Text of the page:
Chew Selected as COO of FAA
WASHINGTON - U.S. Transportation
Secretary Norman Y. Mineta today announced
that Russell G. Chew has been selected to serve as Chief Operating
(COO) of the Department of Transportation's Federal Aviation
Chew will play a key role in Secretary Mineta and FAA Administrator
Blakey's plans to shape the FAA into a more business-like organization
operates to strict performance measures. As COO, Chew will oversee the
operational and financial performance of the air traffic control system
the FAA's research and acquisition programs. Chew is scheduled to
new position on Aug. 1, 2003.
"Establishing the COO position is an important step forward in
air traffic control system that is not only the safest, but is also a
of efficiency and cost effectiveness," said Secretary Mineta.
rightly expect results and accountability in operating our nation's
transportation infrastructure, and I am confident that Russ is the right
person to help accomplish this in aviation."
Chew comes to the FAA with nearly two decades of broad aviation industry
experience at American Airlines, where he served as a line-qualified
captain, managing director of the airline's strategic operations
and as manager of technical flight operations and systems support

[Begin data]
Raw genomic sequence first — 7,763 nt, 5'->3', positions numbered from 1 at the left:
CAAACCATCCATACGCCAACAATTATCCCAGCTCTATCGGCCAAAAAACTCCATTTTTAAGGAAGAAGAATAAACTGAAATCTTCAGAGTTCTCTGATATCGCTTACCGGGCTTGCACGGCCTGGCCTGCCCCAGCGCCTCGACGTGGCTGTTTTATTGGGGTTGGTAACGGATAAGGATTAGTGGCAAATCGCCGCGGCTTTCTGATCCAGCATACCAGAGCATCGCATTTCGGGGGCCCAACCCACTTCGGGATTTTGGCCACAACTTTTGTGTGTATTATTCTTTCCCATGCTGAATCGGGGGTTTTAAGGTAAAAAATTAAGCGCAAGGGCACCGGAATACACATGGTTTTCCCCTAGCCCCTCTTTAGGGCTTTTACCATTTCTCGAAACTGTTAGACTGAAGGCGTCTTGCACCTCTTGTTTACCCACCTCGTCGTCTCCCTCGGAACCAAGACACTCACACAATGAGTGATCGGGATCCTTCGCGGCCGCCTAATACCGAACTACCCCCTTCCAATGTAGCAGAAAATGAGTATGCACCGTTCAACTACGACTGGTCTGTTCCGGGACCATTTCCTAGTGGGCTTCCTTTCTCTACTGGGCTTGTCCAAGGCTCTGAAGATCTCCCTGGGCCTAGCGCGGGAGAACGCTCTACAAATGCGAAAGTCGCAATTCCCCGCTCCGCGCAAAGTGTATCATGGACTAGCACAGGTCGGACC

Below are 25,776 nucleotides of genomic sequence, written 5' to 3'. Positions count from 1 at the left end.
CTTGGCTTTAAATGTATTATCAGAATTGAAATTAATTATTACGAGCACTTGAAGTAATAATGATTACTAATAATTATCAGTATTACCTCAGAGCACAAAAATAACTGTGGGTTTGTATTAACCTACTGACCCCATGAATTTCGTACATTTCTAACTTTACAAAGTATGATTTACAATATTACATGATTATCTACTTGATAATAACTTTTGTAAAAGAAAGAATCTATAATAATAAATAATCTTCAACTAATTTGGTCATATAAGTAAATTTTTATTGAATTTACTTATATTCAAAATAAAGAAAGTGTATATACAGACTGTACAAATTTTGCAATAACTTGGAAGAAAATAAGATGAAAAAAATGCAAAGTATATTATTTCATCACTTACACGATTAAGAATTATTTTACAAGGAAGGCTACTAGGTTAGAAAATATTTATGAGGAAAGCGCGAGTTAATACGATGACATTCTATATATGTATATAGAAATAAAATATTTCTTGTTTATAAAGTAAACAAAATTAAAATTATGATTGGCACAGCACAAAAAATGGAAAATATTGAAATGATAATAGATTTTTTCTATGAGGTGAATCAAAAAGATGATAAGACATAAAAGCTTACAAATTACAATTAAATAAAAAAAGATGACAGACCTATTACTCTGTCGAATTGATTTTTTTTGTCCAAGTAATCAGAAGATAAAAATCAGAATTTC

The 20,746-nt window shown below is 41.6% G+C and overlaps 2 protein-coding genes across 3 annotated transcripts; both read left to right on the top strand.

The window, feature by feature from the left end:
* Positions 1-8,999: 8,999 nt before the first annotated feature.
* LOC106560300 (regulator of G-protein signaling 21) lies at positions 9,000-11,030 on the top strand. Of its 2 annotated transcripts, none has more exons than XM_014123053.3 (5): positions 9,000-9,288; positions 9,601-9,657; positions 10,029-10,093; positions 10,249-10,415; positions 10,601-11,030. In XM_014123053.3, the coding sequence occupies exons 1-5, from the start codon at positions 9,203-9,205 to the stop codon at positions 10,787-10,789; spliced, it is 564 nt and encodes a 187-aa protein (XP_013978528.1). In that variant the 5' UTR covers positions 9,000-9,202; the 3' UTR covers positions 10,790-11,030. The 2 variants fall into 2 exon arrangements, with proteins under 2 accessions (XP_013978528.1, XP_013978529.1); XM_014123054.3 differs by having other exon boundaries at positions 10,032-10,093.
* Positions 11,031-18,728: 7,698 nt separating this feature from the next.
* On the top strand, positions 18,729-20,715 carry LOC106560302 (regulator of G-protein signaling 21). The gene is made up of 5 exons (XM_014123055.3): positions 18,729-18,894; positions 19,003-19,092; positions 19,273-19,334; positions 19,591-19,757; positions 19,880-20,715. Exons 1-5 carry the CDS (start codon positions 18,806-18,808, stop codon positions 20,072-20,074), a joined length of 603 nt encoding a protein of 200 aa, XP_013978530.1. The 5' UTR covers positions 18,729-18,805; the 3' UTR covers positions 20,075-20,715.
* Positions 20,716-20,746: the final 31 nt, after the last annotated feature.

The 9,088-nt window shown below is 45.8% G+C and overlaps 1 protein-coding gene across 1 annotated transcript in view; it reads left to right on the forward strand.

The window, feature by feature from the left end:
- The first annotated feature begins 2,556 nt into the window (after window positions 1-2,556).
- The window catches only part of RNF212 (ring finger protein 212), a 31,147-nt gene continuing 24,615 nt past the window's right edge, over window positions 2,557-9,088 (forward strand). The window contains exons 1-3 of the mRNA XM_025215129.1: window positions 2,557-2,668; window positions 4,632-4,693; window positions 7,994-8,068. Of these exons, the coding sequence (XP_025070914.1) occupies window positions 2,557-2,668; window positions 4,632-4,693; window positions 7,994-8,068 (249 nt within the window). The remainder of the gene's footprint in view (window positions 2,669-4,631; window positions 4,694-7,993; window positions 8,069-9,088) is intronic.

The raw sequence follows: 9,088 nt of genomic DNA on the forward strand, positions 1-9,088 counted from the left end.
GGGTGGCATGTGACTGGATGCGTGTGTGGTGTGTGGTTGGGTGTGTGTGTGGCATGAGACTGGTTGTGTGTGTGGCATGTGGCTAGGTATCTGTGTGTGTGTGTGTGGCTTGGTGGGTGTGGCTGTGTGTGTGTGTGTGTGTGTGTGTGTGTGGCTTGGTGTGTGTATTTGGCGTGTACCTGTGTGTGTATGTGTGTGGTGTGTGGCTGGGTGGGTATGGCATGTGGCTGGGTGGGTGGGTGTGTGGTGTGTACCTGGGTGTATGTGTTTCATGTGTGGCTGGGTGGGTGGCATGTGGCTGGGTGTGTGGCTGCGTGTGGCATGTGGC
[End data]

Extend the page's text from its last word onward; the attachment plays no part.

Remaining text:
technologies. In his latest position as managing director of system
operations control, Chew has been responsible for directing the
day-to-day operations at American's central control center.
"Filling the COO position has been one of my top priorities, and
pleased to have a person of Russ' caliber join the FAA," said
Blakey. "His strong experience at the strategic and
operations level will
help advance our performance within the air traffic control
The COO position has its roots in Secretary Mineta's leadership of the
National Civil Aviation Review Commission of 1997. Among the
recommendations was the creation of a performance-based organization for
nation's air traffic control system, with operational and financial
managed by a COO. The Commission's recommendation was further
the Wendell H. Ford Aviation Investment and Reform Act for the 21st
(AIR-21) enacted in 2000.
"This is an exciting opportunity to work with the FAA team and
bring even greater benefits to the flying public," said Chew.
by Secretary Mineta and Administrator Blakey's confidence and I look
to taking on this important role."
Chew has served on many aviation industry committees in support of
airspace modernization and is currently vice chairman of the Radio
Commission for Aeronautics' Free Flight Steering Committee. He also
on the board of directors of Aeronautical Radio Incorporated (ARINC,)
chairman of ATN Systems, Inc. He attended Stanford University for his
undergraduate studies and completed his doctoral studies at the
of Southern California, Los Angeles.
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